Neighborhood cohesion and caregiver well-being among the Mexican-origin population

Sunshine Rote, Jacqueline L. Angel, Kyriakos S. Markides, Terrence D. Hill

Research output: Chapter in Book/Report/Conference proceedingChapter

1 Scopus citations


When faced with functional and cognitive impairment, older Latino adults rely primarily on family for care. Little is known about the role of neighborhood structures on the well-being of the family members tasked with delivering care for their elders. Data on care recipients and family caregivers is drawn from the Hispanic Established Population for the Epidemiologic Study of the Elderly, or HEPESE (2010/2011, N=483). Mexican-American caregivers who provide support to family members and who report high levels of neighborhood cohesion-especially, neighborhoods characterized by helpful and trustworthy neighbors-report fewer depressive symptoms than those who provide care to older adults in less cohesive neighborhoods. A lack of close-knit ties in the neighborhood is especially distressing for caregivers who do not reside in the same household as their older family member. Among caregivers that live in neighborhoods characterized by a low level of willingness to help others, caregivers to U.S.-born family members report more depressive symptoms than caregivers to immigrant older adults. Because neighborhood characteristics play an important role in Latino caregiver well-being and stress processes, targeting neighborhood structures should be the focus of intervention strategies that aim to address caregiver burden among the Mexican-origin population.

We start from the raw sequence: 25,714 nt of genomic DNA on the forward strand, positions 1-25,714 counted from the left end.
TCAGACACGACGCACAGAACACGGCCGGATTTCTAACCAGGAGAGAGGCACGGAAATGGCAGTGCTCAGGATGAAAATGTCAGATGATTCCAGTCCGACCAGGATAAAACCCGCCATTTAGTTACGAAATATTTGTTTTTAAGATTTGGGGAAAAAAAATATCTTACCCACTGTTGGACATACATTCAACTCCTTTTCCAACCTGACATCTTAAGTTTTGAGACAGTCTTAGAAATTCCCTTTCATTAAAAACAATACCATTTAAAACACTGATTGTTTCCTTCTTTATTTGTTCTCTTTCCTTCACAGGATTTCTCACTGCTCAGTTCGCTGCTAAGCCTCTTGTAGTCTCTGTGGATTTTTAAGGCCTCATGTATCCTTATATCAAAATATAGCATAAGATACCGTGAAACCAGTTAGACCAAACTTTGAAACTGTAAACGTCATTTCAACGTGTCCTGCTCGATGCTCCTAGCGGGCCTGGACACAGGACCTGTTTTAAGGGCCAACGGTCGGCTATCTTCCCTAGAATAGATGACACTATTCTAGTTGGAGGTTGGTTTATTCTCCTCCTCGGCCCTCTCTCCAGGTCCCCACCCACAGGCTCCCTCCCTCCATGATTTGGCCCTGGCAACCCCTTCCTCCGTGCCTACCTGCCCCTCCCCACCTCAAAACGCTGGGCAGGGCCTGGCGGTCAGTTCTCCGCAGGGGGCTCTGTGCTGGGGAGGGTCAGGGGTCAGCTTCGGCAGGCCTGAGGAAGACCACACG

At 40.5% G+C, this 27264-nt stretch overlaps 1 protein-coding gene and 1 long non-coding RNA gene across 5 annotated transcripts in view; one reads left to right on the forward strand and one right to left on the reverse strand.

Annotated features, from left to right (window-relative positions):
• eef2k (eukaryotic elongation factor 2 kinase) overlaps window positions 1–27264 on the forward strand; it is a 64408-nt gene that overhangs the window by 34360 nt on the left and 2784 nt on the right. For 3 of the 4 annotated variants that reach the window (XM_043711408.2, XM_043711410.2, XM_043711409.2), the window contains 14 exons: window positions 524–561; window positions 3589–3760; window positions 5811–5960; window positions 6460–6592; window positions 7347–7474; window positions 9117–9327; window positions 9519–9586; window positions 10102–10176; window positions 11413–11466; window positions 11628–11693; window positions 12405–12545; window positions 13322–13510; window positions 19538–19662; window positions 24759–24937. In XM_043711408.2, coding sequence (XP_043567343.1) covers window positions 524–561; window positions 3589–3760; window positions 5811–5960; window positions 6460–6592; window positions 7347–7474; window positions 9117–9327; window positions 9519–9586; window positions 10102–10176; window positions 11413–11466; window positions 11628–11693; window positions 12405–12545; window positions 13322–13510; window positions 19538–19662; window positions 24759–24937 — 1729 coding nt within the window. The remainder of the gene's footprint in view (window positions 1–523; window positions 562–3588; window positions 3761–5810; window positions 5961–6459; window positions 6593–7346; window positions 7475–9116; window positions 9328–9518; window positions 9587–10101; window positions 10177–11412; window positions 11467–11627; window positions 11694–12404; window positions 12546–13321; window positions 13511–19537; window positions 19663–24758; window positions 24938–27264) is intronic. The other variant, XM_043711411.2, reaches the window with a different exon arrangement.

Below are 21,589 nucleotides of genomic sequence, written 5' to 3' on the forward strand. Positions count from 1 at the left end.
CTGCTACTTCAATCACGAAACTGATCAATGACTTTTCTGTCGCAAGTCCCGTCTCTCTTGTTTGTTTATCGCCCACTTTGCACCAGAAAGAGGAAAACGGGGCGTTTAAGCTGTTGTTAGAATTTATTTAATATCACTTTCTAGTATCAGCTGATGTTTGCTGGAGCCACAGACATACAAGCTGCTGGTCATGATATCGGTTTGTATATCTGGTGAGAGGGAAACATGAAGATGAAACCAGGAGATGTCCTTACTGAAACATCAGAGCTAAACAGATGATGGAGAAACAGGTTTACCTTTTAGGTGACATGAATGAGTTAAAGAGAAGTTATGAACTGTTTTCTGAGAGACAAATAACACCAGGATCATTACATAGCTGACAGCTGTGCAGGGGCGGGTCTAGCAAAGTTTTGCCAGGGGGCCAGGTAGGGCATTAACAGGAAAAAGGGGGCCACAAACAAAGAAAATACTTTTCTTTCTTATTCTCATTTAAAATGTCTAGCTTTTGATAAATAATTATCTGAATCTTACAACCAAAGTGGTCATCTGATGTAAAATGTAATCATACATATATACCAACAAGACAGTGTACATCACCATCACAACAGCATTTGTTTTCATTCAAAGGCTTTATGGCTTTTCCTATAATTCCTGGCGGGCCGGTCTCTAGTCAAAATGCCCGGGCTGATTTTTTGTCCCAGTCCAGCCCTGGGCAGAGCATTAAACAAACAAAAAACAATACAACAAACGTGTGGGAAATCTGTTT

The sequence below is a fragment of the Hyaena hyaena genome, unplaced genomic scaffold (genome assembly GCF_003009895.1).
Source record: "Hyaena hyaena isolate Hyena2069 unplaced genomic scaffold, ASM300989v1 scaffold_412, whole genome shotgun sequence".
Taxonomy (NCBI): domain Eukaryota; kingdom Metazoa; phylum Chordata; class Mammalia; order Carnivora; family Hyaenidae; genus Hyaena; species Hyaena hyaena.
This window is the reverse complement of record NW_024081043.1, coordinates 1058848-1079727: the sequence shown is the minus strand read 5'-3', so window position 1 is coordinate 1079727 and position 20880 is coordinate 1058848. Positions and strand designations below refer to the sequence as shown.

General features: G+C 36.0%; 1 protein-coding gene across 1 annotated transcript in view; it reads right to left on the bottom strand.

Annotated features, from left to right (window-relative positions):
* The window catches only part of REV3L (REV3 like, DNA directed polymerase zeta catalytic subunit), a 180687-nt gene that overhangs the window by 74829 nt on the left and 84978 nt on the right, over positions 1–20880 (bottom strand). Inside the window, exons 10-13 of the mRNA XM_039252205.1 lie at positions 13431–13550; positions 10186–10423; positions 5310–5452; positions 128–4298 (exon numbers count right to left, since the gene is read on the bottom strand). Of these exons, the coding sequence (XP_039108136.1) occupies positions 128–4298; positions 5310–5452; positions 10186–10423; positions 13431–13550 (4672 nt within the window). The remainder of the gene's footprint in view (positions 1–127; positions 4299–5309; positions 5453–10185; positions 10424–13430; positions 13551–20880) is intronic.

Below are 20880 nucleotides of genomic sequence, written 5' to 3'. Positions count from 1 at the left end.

Original languageEnglish (US)
Title of host publicationContextualizing Health and Aging in the Americas
Subtitle of host publicationEffects of Space, Time and Place
PublisherSpringer International Publishing
Number of pages16
ISBN (Electronic)9783030005849
ISBN (Print)9783030005832
StatePublished - Sep 22 2018

ASJC Scopus subject areas

  • General Social Sciences
  • General Psychology
  • General Medicine


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